Final Ruling In The Ongoing Hours-of-Service Battle: Focus Shifts From Rules To SafetyOver the past 10 years, the U.S. Court of Appeals in Washington, D.C., has passed three rulings on the Federal Motor Carrier Safety Administration’s (FMCSA) efforts to regulate the number of hours truck drivers spend on the roads. The FMCSA uses mandatory Hours-of-Service (HOS) rules to regulate the amount of hours truck drivers can consecutively drive without a rest break. The goal of the mandated HOS rules is to decrease trucking accidents by keeping tired truck drivers off the roads.

The most Recent Ruling

The current and most recently approved HOS rules require each driver log to show 34-hour restart every once per 168 hours with two mandatory rest breaks between 1 a.m. and 5 a.m. This most recent ruling in federal court on August 2 upholds all of the current HOS rules with the exception of a 30-minute break required for short-haul drivers. The FMCSA defines a short-haul driver as a driver who operates a vehicle that does not require a Commercial Driver’s License or a driver whose regular routes fall within a 150-mile radius of the base location.

What it means for Drivers

While the American Trucking Associations (ATA) are glad that the ruling overturned the required 30-minute break for short-haul drivers, many drivers feel that the FMCSA’s HOS rules fail to take into account what’s most logical and economically sound for professional truck drivers. The FMCSA seems to put safety at odds with practical and efficient highway driving, as its HOS regulations create many everyday problems for truck drivers.

Many companies have had to reschedule their routes in accordance with the new rules so drivers can complete their routes without violating the law or slowing productivity. These new schedules must also comply with the timeframes of both the shippers and the carriers.

While the FMCSA celebrates the passing of this “sensible data-driven” regulation, the rest of the trucking industry fails to see how the decision is either sensible or data driven. The ATA does see the overturn of the required rest break for short-haul drivers as a sign of reasonable progress. Eliminating the break gives short haul drivers and their fleet managers more flexibility in their scheduling of routes.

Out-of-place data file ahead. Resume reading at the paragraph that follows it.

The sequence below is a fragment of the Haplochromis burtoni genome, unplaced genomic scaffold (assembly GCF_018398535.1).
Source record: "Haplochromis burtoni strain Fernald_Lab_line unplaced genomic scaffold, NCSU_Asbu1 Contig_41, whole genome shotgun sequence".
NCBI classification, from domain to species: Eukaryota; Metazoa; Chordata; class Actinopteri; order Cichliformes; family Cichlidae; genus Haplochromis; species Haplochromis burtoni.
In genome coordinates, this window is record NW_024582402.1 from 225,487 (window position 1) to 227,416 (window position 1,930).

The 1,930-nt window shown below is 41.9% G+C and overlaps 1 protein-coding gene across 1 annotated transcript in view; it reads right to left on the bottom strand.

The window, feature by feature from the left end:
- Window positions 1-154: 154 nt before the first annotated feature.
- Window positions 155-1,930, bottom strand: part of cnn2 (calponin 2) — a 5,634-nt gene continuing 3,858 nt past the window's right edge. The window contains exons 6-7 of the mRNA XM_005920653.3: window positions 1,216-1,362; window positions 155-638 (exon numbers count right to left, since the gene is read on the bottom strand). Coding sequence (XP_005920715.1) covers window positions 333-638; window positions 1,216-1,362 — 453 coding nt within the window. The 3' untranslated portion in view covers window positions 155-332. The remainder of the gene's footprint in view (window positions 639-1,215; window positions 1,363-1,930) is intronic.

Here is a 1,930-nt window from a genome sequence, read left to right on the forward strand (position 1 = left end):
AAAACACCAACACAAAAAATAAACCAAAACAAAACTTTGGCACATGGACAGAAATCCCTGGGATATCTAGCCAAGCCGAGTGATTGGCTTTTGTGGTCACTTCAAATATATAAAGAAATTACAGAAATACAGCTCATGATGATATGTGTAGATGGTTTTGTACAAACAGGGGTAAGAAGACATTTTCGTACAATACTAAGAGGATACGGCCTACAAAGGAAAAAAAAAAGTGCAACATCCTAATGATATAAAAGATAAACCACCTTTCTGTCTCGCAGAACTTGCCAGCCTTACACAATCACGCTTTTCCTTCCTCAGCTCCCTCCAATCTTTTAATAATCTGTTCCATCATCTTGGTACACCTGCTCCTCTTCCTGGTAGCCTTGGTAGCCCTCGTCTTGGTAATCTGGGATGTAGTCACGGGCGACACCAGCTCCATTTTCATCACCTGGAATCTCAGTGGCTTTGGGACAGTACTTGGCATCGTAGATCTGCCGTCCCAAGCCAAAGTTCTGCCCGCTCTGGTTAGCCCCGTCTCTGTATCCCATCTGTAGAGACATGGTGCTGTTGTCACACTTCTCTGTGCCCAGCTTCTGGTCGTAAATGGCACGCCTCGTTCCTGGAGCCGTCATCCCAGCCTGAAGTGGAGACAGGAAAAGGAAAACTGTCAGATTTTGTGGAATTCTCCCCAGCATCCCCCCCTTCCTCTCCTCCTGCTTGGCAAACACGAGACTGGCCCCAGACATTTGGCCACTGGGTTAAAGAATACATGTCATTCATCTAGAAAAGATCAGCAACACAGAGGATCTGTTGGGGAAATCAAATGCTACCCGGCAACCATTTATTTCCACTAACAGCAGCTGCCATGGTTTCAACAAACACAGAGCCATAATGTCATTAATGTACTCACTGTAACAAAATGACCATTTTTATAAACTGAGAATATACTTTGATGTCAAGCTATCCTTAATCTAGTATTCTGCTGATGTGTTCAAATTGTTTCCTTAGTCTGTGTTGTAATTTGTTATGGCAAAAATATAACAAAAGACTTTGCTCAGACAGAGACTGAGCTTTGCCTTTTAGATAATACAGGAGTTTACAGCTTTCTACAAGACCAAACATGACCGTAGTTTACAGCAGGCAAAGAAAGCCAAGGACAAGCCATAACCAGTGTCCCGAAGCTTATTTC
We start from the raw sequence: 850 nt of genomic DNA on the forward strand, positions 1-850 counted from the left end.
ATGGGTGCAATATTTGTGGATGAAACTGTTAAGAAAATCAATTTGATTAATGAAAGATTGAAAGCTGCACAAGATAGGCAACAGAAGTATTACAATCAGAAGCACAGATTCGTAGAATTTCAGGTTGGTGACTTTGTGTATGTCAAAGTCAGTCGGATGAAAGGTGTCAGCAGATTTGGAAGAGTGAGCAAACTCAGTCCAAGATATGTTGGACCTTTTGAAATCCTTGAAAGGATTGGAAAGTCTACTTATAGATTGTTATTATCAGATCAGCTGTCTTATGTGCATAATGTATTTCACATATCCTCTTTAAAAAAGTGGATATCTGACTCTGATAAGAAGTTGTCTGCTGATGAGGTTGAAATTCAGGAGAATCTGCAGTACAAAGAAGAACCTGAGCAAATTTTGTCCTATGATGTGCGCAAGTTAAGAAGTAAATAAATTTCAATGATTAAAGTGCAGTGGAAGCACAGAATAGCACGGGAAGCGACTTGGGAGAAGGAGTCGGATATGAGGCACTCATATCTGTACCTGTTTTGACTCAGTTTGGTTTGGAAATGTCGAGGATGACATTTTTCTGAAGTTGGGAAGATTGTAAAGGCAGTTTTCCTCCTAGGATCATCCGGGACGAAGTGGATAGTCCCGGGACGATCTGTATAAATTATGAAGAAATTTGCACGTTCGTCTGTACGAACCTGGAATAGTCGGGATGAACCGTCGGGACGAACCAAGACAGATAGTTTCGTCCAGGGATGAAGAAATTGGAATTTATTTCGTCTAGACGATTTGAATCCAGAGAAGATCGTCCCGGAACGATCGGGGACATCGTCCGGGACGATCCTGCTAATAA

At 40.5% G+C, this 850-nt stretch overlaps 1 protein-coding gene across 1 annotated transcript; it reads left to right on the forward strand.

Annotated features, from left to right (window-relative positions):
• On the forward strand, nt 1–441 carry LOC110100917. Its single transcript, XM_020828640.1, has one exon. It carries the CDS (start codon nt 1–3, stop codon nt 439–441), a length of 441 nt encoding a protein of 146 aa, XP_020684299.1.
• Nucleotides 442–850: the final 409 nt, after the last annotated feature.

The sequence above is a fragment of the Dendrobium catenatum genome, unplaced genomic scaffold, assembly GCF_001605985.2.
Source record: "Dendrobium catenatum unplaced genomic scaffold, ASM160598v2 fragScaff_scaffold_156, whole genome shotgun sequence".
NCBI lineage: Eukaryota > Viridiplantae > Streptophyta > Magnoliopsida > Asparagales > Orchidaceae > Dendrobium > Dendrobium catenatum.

What’s Next?

Even after three appeals have been made, the trucking industry and its drivers still have 45 days after the August 2 ruling date to petition the U.S. Court of Appeals to reevaluate its decision. The ongoing battle could continue, but the ATA, FMCSA and Court of Appeals Justices hope that this ruling is the end of the long debate. By overturning the short-haul break but leaving the rest of the FMCSA’s rules intact, the justices hope that this final ruling will give both parties closure. High-ranking personnel at the ATA, though still unpleased with many of the rules, hope that the focus now turns to cultivating a safer driver environment on the roads instead of through rules. The focus should now be on educating and supporting new drivers through the launching of new programs like Truckers for Safety.

With this final ruling, the HOS battle can fade into the background, leaving room to focus on highway safety. Educating new drivers and preparing the next generation of truckers to be safe on the roads is far more important than a legal battle over FMCSA rules and regulations. Programs like Truckers for Safety that aim to keep truckers and other motorists safe through tangible actions instead of rules is a step in the right direction.